Bernie Ni Fhlatharta

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Date Published: 03-Apr-2013

TUAM AQUACULTURE COMPANY TO CREATE 30 JOBS

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After twenty years Sarah lands dream role in Druid

Bernie Ni Fhlatharta

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Date Published: 04-Apr-2013

 Sarah Lynch has been living and breathing Druid Theatre since she wangled a job as a runner fresh out of college two decades ago at age 20. After holding down just about every role imaginable there – from company manager to director to stage manager – her appointment as general manager to one of the country’s most prestigious theatre companies last October seemed almost inevitable.

Because once she had tasted the fruit of Druid she was going nowhere . . . and going everywhere. Sarah’s tenure at Druid since 1998 has brought her on a journey that has reached just about every corner of the globe and almost all the islands off Ireland in between.

After graduating from Limerick with a degree in French and English Sarah spent a stint teaching in a secondary school. But it immediately became clear that wasn’t the road for her.

“One thing I was always certain of was I’d be involved in the performing arts, whether on stage or off stage or behind it. The immediate reaction of the audience is such a buzz,” she grins.

Her earliest memory was of her grandfather, Bud Clancy, on stage with his trumpet and dance band. “I must have been three or four because he died shortly after that. But it never left me. I got bitten by the bug. I started playing the trumpet. A friend of my grandfather taught me how to play and I was with the Limerick brass and reed orchestra known as the Boherbuoy Band, I was just a kid with all these adults.”

She learned to play other brass instruments such as the French horn and cornet before turning her hand to the guitar and song-writing. “I taught myself guitar. Sometime I tinker on the piano and I think that’s my next instrument. I love percussion. You can’t get me off a drum kit for love or money. Many is the night I’ve made a fool of myself on one of those,” she laughs.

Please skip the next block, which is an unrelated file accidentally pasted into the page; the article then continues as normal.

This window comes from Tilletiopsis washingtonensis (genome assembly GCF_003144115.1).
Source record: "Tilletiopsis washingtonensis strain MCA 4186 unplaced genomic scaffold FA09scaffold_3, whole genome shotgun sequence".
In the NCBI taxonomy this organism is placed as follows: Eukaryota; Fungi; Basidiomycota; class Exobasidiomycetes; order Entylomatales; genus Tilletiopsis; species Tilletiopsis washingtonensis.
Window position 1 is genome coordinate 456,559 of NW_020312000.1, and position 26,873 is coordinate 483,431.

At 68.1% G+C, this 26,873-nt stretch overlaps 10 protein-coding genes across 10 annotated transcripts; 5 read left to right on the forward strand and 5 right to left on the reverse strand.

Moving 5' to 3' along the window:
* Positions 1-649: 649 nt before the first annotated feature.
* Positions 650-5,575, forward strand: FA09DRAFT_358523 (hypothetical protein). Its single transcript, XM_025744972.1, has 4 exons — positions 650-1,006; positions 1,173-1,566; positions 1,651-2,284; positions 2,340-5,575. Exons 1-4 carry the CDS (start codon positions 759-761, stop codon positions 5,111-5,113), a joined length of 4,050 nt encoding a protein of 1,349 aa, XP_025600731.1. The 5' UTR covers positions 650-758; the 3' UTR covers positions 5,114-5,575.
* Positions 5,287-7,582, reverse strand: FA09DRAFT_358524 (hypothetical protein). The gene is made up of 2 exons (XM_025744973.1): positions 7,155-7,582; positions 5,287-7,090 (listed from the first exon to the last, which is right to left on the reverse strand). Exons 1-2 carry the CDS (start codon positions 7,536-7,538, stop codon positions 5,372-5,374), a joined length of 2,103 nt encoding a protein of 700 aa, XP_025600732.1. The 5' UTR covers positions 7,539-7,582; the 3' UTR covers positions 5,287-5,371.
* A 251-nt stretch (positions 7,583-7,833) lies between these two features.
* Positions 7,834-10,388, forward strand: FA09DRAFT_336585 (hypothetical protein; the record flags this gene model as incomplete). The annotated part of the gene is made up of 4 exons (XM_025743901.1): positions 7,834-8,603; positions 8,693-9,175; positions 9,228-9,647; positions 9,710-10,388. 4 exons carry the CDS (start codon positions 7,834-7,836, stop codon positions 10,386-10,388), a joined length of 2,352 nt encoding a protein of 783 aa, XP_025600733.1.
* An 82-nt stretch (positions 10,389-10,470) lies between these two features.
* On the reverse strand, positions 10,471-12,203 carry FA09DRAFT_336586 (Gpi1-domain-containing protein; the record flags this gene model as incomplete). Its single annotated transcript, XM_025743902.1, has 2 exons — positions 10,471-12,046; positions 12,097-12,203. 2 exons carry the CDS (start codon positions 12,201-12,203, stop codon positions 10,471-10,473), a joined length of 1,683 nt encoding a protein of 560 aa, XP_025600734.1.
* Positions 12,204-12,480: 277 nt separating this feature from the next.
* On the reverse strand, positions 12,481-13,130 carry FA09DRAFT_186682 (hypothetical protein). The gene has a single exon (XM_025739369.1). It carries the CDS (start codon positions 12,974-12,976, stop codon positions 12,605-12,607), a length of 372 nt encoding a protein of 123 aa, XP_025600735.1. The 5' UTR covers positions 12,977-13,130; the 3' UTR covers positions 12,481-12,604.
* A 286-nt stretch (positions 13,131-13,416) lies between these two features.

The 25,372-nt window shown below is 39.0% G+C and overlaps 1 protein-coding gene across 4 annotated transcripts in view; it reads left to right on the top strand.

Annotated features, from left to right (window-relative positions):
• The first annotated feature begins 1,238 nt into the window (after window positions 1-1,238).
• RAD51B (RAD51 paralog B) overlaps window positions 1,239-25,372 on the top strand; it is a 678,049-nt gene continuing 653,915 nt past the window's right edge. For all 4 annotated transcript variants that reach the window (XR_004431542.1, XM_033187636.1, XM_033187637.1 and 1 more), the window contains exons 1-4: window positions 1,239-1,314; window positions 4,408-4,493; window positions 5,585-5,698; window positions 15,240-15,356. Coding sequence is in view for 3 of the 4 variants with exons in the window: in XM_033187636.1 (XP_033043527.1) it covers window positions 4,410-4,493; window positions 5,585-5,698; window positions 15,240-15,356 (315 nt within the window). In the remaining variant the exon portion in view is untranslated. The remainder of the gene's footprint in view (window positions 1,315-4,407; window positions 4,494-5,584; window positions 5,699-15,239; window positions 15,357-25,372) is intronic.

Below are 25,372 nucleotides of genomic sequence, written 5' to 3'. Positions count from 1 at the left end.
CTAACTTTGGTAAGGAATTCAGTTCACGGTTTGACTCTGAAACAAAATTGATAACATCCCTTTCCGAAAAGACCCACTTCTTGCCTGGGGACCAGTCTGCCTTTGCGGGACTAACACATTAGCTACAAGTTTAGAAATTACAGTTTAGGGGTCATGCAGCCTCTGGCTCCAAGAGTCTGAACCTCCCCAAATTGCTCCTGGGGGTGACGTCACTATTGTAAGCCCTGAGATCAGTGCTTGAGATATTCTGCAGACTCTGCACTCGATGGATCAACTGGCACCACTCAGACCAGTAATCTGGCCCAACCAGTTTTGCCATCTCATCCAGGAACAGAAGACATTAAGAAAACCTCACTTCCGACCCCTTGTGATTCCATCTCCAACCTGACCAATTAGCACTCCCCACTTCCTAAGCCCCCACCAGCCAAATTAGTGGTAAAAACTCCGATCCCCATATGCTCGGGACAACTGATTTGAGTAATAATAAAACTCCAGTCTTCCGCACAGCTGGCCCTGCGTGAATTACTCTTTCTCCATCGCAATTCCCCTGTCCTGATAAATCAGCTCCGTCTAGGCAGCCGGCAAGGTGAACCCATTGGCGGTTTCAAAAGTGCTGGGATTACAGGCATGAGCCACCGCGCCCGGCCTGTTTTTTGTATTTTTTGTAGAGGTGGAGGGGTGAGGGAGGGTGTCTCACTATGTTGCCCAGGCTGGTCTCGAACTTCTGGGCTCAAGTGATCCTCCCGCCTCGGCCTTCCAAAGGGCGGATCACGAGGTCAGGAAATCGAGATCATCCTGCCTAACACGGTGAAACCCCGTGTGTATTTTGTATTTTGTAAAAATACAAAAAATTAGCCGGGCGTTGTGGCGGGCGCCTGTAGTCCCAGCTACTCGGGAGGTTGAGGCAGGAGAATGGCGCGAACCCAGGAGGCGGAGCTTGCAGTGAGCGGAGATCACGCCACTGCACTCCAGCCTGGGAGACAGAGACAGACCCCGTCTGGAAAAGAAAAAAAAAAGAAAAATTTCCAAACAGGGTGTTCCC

In 2010, Sarah released her debut album, Letter to Friends, which was launched by playwright Enda Walsh, whose short play, Lynndie’s Gotta Gun, she had directed as part of the 2008 Galway Arts Festival.

The collection of songs was produced by Wayne Sheehy, a musician she had met when opening for Juliet Turner on Turner’s Burn the Black Suit tour.

“I could probably have done it ten years ago but for the manic schedule with Druid and touring so much,” she reflects. “I haven’t done much with it since. I used to play gigs in the Róisín Dubh. The bigger twin is theatre at the moment. The bigger twin bullies the other twin. You don’t get much time to do music.”

After fleeing the classroom, Sarah knocked on the door of a former college mate, Andrew Flynn, now with the Galway Youth Theatre, who kindly offered up his couch. He also managed to get her a job as a runner – the person who does everything from making tea to helping with props – on a Druid production of As You Like It.

“I remember working with Mark O’Halloran, I had great fun with him. There was Helen Norton, it was Maeliosa Stafford directing. He’s coming back to the Druid after ten years to star in Tom Murphy’s A Whistle in the Dark. He left me as a runner, now I’m general manager.”

Much of Sarah’s time behind the scenes at Druid has been spent on the road. In 2009 alone, Druid toured to Australia, Canada, the UK and the USA presenting 364 performances in 26 venues.

Indeed so much of life has been out spent living of a suitcase that she gave up her base in Galway to move back in with her family in Caherdavin, on the Galway side of Limerick city.

The tour of the Cripple of Inishmaan by Martin McDonagh was so long the crew were instructed to pack two suitcases, one with summer clothes, the other winter gear, as they would be spanning the seasons. Her job now entails a lot of commuting, but driving is where she gets a lot of thinking done.

Sarah’s decision to apply for the more home-based job of general manager was one she made discreetly while on the Druid Murphy tour around the US. She had to undergo her interview in between shows at the Lincoln Center in New York. It was the most nerve wrecking experience of her life, she admits.

For more, read this week’s Galway City Tribune.